Sunday, September 28, 2014

Manga Review: Karakuri Doji Ultimo

For this week's manga review, I decided to show off an interesting little series I started following a while back when I learned about its somewhat unique conception. With that said, let's cut to the chase and check out Karakuri Doji Ultimo.

Any comic book aficionados reading this should immediately notice something interesting about the writer credited on the front cover image next to this text; namely, that it's none other than Stan Lee of Marvel Comics fame. Yes, Mr. Lee is the writer of Karakuri Doji Ultimo, working with Hiroyuki Takei  (the creator of Shaman King) to create an interesting story that crosses time and space. Said story focuses on Yamato Aragi, an impulsive highschool student who one day comes into contact with the titular Ultimo, a karakuri doji (mechanical boy) with the ability to manipulate time and space. Ultimo reveals that Yamato is himself a reincarnation of a twelfth century bandit of the same name, who was the first human to come into contact with Ultimo and is therefore his master. It is also revealed that Ultimo is one of several such karakuri doji created in order to fight among each other to determine whether good or evil is stronger, with certain ones assigned to certain elements of either good or evil and with the leaders of each side (Ultimo and his counterpart Vice) tasked to determine what it truly means to be good and evil.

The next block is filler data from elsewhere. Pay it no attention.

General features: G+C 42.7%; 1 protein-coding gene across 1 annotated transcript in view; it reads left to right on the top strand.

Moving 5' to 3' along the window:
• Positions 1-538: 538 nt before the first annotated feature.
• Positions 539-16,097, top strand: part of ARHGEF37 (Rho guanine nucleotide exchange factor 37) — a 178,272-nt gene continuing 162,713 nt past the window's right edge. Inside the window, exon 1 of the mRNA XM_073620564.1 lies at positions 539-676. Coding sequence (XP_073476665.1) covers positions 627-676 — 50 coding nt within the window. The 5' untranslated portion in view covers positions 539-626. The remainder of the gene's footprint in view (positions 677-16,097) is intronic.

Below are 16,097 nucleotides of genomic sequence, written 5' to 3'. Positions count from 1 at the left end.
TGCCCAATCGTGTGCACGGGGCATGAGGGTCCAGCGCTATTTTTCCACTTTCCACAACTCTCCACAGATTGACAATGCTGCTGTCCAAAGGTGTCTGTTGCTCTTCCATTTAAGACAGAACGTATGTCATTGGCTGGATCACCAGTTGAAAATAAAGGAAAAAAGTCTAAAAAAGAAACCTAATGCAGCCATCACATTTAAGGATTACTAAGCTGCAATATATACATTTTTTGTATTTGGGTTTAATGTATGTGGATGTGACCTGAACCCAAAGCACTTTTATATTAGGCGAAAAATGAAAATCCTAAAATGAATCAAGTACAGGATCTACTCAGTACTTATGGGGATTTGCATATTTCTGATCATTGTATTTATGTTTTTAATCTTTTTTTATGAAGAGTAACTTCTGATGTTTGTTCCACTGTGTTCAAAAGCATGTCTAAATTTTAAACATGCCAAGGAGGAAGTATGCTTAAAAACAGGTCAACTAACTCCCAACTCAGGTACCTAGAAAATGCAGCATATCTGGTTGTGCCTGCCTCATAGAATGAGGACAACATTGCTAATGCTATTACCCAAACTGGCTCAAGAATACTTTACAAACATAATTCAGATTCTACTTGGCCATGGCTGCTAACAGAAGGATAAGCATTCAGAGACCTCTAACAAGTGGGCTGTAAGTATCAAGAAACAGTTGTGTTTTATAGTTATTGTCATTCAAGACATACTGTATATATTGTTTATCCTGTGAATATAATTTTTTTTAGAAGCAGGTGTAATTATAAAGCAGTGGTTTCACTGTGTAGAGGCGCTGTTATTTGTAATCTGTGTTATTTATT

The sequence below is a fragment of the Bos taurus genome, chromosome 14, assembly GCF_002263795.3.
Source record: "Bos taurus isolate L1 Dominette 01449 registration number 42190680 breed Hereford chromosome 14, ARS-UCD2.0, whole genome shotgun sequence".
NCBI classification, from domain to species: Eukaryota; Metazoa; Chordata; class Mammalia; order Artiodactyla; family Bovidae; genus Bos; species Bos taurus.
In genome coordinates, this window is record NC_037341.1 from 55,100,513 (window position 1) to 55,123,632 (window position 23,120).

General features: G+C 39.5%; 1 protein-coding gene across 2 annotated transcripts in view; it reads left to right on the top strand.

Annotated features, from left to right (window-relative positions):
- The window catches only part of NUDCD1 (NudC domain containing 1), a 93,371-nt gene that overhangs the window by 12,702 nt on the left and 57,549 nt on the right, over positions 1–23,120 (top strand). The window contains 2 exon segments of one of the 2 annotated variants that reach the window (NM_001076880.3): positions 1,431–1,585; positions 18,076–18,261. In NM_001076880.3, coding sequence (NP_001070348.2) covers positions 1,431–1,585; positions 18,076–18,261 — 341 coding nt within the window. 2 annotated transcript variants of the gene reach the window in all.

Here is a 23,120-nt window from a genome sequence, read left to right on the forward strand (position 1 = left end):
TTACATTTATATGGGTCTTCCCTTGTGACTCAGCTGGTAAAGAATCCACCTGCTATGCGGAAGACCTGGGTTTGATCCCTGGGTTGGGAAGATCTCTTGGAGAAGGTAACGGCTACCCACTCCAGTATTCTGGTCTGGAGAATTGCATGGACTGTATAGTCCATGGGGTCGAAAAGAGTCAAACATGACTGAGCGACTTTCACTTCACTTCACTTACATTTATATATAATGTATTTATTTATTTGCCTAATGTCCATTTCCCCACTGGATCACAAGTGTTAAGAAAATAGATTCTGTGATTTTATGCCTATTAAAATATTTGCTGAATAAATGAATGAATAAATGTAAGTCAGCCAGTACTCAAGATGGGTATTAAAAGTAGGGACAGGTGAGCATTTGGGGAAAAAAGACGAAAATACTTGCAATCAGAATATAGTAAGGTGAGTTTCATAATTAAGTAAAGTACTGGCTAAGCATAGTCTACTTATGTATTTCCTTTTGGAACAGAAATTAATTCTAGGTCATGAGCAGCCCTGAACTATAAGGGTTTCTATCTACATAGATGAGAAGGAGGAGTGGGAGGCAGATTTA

The manga is very much a shonen series, with the typical focus on action with both humor and character development added into the mix in order to create an engaging narrative. What's not so typical is how the series repeatedly jumps around to multiple points in time, thanks primarily to elements of both time travel and reincarnation. While this can make the plot somewhat convoluted at times, the story never becomes substantially difficult to follow and the general layout of events remains relatively clear. The series also features a large cast of interesting characters, from the powerful karakuri doji to their eccentric human masters, as well as the mad and often times hilarious creator of the karakuri doji Dr. Dunstan (a blatant cameo by Stan Lee himself). Lastly, the action of the series is solid throughout, though it is somewhat interesting in that many characters begin with incredible powers that would typically not be present until the end of many similar narratives, meaning that many battles can end surprisingly quickly.

Overall, I'd recommend Karakuri Doji Ultimo to anyone on the lookout for a cool shonen series to follow, as well as anyone who's a fan of any of Stan Lee's previous work in the comics industry. The series maintains both a good narrative and good artwork throughout, and the unique style of Lee helps make the overarching story stand out as something worth reading. The only major drawback is in the series' limited publication in the States at the time of this review, so hurry up and check out while you've got the chance; you won't be disappointed.

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